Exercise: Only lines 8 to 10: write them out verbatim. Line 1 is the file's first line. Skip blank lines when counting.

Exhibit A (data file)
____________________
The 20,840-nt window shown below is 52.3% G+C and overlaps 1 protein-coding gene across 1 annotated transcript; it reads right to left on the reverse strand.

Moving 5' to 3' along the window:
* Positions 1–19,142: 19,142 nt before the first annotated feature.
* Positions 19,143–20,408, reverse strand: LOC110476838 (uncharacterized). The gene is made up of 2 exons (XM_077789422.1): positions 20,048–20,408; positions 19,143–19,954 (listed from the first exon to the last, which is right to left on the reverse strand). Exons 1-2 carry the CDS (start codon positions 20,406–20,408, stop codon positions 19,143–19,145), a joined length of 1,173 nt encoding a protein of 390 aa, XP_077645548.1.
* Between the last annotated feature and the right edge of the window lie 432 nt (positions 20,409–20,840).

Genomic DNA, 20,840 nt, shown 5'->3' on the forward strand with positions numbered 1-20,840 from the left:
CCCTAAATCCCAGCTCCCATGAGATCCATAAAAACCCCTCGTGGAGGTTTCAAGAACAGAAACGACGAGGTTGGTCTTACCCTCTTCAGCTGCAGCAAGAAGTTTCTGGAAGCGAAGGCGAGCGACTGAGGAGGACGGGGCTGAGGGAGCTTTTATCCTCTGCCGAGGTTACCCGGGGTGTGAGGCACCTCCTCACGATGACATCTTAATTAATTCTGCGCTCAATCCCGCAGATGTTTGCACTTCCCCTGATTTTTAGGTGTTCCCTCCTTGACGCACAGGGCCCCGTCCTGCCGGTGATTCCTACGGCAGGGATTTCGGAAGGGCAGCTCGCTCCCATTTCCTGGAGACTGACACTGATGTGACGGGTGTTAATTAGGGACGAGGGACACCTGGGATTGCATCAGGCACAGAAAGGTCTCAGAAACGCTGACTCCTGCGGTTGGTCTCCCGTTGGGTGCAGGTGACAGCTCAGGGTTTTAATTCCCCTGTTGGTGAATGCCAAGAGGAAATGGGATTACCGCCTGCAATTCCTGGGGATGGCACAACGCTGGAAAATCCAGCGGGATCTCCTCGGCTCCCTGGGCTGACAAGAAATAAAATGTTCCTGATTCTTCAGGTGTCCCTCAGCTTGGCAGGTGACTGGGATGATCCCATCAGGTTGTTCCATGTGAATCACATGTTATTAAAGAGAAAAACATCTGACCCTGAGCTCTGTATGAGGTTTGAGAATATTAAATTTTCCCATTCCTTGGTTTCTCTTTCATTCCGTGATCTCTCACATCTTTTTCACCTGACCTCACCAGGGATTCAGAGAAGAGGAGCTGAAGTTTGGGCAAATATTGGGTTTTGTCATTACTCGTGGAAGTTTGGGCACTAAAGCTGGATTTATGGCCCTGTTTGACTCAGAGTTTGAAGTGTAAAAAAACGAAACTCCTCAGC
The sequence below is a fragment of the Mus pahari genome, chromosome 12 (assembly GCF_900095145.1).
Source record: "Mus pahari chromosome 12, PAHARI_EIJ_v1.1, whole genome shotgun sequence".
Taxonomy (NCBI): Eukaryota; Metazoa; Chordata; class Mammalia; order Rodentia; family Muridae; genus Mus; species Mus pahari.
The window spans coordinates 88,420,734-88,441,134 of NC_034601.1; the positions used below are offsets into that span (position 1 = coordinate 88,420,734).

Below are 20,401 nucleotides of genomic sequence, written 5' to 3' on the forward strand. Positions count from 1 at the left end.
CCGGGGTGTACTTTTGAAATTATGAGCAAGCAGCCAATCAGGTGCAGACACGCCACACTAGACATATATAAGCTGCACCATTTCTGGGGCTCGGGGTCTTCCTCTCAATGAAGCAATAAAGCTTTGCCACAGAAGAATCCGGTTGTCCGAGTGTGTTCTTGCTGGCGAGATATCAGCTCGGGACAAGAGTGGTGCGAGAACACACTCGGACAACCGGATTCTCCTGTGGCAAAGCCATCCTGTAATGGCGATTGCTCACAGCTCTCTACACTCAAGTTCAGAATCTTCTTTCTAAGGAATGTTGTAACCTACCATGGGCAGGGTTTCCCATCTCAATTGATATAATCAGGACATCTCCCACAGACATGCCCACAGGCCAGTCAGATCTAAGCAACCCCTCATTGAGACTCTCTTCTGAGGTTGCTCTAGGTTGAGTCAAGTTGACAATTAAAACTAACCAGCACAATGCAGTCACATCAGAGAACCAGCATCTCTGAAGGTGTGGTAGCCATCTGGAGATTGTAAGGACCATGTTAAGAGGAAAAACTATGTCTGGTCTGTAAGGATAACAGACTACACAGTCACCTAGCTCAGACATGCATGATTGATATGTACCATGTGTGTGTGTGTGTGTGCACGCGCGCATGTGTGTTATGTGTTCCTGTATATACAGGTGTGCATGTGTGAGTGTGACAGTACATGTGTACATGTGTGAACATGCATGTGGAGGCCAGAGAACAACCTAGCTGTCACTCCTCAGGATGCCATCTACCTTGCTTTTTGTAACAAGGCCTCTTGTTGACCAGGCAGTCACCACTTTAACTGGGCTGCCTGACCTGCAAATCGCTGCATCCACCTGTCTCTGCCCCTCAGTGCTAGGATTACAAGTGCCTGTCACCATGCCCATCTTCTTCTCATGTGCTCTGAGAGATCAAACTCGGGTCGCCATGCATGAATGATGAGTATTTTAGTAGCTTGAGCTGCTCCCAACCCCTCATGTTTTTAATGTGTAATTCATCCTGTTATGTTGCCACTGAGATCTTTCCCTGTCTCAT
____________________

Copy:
The sequence below is a fragment of the Mus pahari genome, chromosome 12 (assembly GCF_900095145.1).
Source record: "Mus pahari chromosome 12, PAHARI_EIJ_v1.1, whole genome shotgun sequence".
Taxonomy (NCBI): Eukaryota; Metazoa; Chordata; class Mammalia; order Rodentia; family Muridae; genus Mus; species Mus pahari.